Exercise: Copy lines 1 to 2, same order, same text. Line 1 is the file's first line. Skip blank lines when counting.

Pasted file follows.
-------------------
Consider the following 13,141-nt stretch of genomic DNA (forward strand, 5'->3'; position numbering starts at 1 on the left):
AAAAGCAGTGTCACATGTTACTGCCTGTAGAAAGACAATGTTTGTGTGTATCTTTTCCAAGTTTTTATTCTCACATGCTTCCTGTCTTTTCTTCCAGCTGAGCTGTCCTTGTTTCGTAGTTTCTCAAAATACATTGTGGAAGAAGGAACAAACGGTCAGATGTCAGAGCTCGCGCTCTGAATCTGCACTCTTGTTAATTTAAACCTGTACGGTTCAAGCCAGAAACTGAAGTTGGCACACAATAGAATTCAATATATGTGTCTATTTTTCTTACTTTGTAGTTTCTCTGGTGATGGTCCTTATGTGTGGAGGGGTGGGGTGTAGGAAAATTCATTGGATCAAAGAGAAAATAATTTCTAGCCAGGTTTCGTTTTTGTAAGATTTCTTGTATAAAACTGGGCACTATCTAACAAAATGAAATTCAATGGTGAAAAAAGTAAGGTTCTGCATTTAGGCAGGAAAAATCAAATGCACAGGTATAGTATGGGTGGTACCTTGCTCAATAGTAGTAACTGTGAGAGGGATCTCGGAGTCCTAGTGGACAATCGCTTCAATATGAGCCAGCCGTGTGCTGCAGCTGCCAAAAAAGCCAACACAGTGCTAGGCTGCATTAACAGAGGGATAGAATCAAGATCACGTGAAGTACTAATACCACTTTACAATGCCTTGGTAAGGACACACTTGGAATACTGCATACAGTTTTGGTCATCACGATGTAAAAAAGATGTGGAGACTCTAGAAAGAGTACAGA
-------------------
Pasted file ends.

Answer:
Consider the following 13,141-nt stretch of genomic DNA (forward strand, 5'->3'; position numbering starts at 1 on the left):
AAAAGCAGTGTCACATGTTACTGCCTGTAGAAAGACAATGTTTGTGTGTATCTTTTCCAAGTTTTTATTCTCACATGCTTCCTGTCTTTTCTTCCAGCTGAGCTGTCCTTGTTTCGTAGTTTCTCAAAATACATTGTGGAAGAAGGAACAAACGGTCAGATGTCAGAGCTCGCGCTCTGAATCTGCACTCTTGTTAATTTAAACCTGTACGGTTCAAGCCAGAAACTGAAGTTGGCACACAATAGAATTCAATATATGTGTCTATTTTTCTTACTTTGTAGTTTCTCTGGTGATGGTCCTTATGTGTGGAGGGGTGGGGTGTAGGAAAATTCATTGGATCAAAGAGAAAATAATTTCTAGCCAGGTTTCGTTTTTGTAAGATTTCTTGTATAAAACTGGGCACTATCTAACAAAATGAAATTCAATGGTGAAAAAAGTAAGGTTCTGCATTTAGGCAGGAAAAATCAAATGCACAGGTATAGTATGGGTGGTACCTTGCTCAATAGTAGTAACTGTGAGAGGGATCTCGGAGTCCTAGTGGACAATCGCTTCAATATGAGCCAGCCGTGTGCTGCAGCTGCCAAAAAAGCCAACACAGTGCTAGGCTGCATTAACAGAGGGATAGAATCAAGATCACGTGAAGTACTAATACCACTTTACAATGCCTTGGTAAGGACACACTTGGAATACTGCATACAGTTTTGGTCATCACGATGTAAAAAAGATGTGGAGACTCTAGAAAGAGTACAGA